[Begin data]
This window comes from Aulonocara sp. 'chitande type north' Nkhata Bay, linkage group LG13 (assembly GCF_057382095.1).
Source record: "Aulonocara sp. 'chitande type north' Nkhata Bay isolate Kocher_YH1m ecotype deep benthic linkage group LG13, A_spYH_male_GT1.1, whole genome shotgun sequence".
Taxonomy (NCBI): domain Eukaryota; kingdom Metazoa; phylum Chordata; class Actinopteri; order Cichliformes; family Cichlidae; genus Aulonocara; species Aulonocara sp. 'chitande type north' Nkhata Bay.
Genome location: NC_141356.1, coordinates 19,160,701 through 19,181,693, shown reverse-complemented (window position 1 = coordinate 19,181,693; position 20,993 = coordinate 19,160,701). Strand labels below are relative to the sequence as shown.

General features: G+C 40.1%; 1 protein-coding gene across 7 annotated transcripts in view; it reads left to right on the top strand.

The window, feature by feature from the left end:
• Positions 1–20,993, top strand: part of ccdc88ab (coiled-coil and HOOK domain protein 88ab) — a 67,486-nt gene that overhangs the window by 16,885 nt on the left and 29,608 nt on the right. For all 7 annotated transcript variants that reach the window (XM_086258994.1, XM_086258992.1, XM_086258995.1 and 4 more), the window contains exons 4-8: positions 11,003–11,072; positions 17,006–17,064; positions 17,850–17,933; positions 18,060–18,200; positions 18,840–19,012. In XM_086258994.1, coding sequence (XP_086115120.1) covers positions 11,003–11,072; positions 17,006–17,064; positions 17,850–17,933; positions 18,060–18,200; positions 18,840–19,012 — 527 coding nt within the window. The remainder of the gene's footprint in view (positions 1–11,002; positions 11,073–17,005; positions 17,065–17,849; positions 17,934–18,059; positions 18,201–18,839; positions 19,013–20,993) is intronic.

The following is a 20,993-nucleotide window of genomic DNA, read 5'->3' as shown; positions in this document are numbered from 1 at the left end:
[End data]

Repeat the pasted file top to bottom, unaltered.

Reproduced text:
This window comes from Aulonocara sp. 'chitande type north' Nkhata Bay, linkage group LG13 (assembly GCF_057382095.1).
Source record: "Aulonocara sp. 'chitande type north' Nkhata Bay isolate Kocher_YH1m ecotype deep benthic linkage group LG13, A_spYH_male_GT1.1, whole genome shotgun sequence".
Taxonomy (NCBI): domain Eukaryota; kingdom Metazoa; phylum Chordata; class Actinopteri; order Cichliformes; family Cichlidae; genus Aulonocara; species Aulonocara sp. 'chitande type north' Nkhata Bay.
Genome location: NC_141356.1, coordinates 19,160,701 through 19,181,693, shown reverse-complemented (window position 1 = coordinate 19,181,693; position 20,993 = coordinate 19,160,701). Strand labels below are relative to the sequence as shown.

General features: G+C 40.1%; 1 protein-coding gene across 7 annotated transcripts in view; it reads left to right on the top strand.

The window, feature by feature from the left end:
• Positions 1–20,993, top strand: part of ccdc88ab (coiled-coil and HOOK domain protein 88ab) — a 67,486-nt gene that overhangs the window by 16,885 nt on the left and 29,608 nt on the right. For all 7 annotated transcript variants that reach the window (XM_086258994.1, XM_086258992.1, XM_086258995.1 and 4 more), the window contains exons 4-8: positions 11,003–11,072; positions 17,006–17,064; positions 17,850–17,933; positions 18,060–18,200; positions 18,840–19,012. In XM_086258994.1, coding sequence (XP_086115120.1) covers positions 11,003–11,072; positions 17,006–17,064; positions 17,850–17,933; positions 18,060–18,200; positions 18,840–19,012 — 527 coding nt within the window. The remainder of the gene's footprint in view (positions 1–11,002; positions 11,073–17,005; positions 17,065–17,849; positions 17,934–18,059; positions 18,201–18,839; positions 19,013–20,993) is intronic.

The following is a 20,993-nucleotide window of genomic DNA, read 5'->3' as shown; positions in this document are numbered from 1 at the left end: